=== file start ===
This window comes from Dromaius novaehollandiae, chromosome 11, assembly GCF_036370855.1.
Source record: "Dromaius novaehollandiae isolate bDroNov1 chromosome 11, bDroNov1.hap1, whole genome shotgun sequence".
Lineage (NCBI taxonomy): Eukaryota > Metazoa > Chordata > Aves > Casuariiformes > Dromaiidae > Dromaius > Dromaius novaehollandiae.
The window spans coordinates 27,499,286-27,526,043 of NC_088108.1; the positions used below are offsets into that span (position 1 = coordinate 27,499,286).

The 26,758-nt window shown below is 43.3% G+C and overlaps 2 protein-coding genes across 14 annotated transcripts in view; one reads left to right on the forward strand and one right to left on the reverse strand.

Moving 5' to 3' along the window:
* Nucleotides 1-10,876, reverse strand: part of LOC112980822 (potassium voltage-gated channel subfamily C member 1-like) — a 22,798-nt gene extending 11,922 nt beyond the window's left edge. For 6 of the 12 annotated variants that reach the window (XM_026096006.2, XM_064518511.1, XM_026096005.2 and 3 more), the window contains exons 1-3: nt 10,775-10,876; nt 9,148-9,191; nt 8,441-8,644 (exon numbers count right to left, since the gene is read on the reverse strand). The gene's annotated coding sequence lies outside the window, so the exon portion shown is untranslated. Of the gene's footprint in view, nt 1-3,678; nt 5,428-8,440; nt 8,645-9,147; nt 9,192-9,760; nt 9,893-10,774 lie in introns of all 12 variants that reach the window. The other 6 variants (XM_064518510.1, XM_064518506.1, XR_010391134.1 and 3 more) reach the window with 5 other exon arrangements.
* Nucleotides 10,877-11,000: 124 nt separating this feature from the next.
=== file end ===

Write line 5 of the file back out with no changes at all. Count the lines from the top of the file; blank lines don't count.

The 26,758-nt window shown below is 43.3% G+C and overlaps 2 protein-coding genes across 14 annotated transcripts in view; one reads left to right on the forward strand and one right to left on the reverse strand.